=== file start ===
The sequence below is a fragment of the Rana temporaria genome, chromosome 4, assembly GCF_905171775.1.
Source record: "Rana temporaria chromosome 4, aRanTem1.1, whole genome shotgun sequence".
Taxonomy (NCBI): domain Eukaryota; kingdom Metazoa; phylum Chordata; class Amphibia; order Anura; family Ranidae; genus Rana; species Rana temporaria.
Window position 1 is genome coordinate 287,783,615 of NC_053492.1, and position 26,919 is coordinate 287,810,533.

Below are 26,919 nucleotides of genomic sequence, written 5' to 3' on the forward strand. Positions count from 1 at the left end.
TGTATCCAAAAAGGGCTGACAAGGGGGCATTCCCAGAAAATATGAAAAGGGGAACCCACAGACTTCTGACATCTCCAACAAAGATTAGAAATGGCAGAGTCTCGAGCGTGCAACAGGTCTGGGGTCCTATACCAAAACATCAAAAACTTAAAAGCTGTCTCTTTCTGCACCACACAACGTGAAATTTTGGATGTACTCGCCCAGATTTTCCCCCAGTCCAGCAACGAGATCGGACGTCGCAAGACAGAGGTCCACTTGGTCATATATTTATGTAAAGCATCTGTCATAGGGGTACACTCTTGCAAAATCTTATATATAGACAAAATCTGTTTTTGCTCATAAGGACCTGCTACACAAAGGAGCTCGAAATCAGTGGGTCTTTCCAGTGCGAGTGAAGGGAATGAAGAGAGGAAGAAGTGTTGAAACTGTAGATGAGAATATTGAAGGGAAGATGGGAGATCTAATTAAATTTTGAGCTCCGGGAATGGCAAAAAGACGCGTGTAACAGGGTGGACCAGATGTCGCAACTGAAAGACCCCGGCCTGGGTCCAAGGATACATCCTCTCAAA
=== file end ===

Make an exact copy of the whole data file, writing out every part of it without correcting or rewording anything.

The sequence below is a fragment of the Rana temporaria genome, chromosome 4, assembly GCF_905171775.1.
Source record: "Rana temporaria chromosome 4, aRanTem1.1, whole genome shotgun sequence".
Taxonomy (NCBI): domain Eukaryota; kingdom Metazoa; phylum Chordata; class Amphibia; order Anura; family Ranidae; genus Rana; species Rana temporaria.
Window position 1 is genome coordinate 287,783,615 of NC_053492.1, and position 26,919 is coordinate 287,810,533.

Below are 26,919 nucleotides of genomic sequence, written 5' to 3' on the forward strand. Positions count from 1 at the left end.
TGTATCCAAAAAGGGCTGACAAGGGGGCATTCCCAGAAAATATGAAAAGGGGAACCCACAGACTTCTGACATCTCCAACAAAGATTAGAAATGGCAGAGTCTCGAGCGTGCAACAGGTCTGGGGTCCTATACCAAAACATCAAAAACTTAAAAGCTGTCTCTTTCTGCACCACACAACGTGAAATTTTGGATGTACTCGCCCAGATTTTCCCCCAGTCCAGCAACGAGATCGGACGTCGCAAGACAGAGGTCCACTTGGTCATATATTTATGTAAAGCATCTGTCATAGGGGTACACTCTTGCAAAATCTTATATATAGACAAAATCTGTTTTTGCTCATAAGGACCTGCTACACAAAGGAGCTCGAAATCAGTGGGTCTTTCCAGTGCGAGTGAAGGGAATGAAGAGAGGAAGAAGTGTTGAAACTGTAGATGAGAATATTGAAGGGAAGATGGGAGATCTAATTAAATTTTGAGCTCCGGGAATGGCAAAAAGACGCGTGTAACAGGGTGGACCAGATGTCGCAACTGAAAGACCCCGGCCTGGGTCCAAGGATACATCCTCTCAAA